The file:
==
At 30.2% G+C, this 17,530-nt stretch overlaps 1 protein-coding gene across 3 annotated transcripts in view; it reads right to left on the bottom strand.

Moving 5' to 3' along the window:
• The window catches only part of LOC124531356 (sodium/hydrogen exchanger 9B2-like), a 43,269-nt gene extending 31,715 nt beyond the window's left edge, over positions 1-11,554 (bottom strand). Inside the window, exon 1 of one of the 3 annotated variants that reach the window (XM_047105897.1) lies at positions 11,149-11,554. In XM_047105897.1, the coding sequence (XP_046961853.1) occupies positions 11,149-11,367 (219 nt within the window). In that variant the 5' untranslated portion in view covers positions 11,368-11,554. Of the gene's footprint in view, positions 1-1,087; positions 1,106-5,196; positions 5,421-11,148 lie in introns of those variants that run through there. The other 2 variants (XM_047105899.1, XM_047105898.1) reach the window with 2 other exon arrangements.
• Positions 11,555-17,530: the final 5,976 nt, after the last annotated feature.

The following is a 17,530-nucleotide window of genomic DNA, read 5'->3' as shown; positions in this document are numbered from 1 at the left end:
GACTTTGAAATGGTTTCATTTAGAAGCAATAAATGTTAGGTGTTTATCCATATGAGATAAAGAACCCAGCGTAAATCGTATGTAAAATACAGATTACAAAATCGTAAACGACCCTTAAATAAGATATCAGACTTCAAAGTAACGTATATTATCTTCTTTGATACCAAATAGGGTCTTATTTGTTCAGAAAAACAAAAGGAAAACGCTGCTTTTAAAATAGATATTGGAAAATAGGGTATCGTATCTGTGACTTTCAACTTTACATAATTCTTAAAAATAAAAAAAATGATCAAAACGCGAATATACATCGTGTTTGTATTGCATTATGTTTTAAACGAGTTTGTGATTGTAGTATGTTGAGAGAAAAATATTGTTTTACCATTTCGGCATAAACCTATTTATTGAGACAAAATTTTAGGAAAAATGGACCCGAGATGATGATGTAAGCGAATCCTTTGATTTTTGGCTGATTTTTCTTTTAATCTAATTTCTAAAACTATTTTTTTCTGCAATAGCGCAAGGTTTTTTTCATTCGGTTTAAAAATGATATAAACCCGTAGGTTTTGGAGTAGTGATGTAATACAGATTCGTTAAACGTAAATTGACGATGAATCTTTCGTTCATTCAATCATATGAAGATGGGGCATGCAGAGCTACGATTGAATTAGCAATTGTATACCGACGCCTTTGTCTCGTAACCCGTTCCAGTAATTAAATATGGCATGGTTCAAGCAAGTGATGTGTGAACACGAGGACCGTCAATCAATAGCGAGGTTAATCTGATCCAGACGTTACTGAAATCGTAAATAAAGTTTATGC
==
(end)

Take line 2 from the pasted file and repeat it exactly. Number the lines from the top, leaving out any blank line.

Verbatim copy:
Moving 5' to 3' along the window: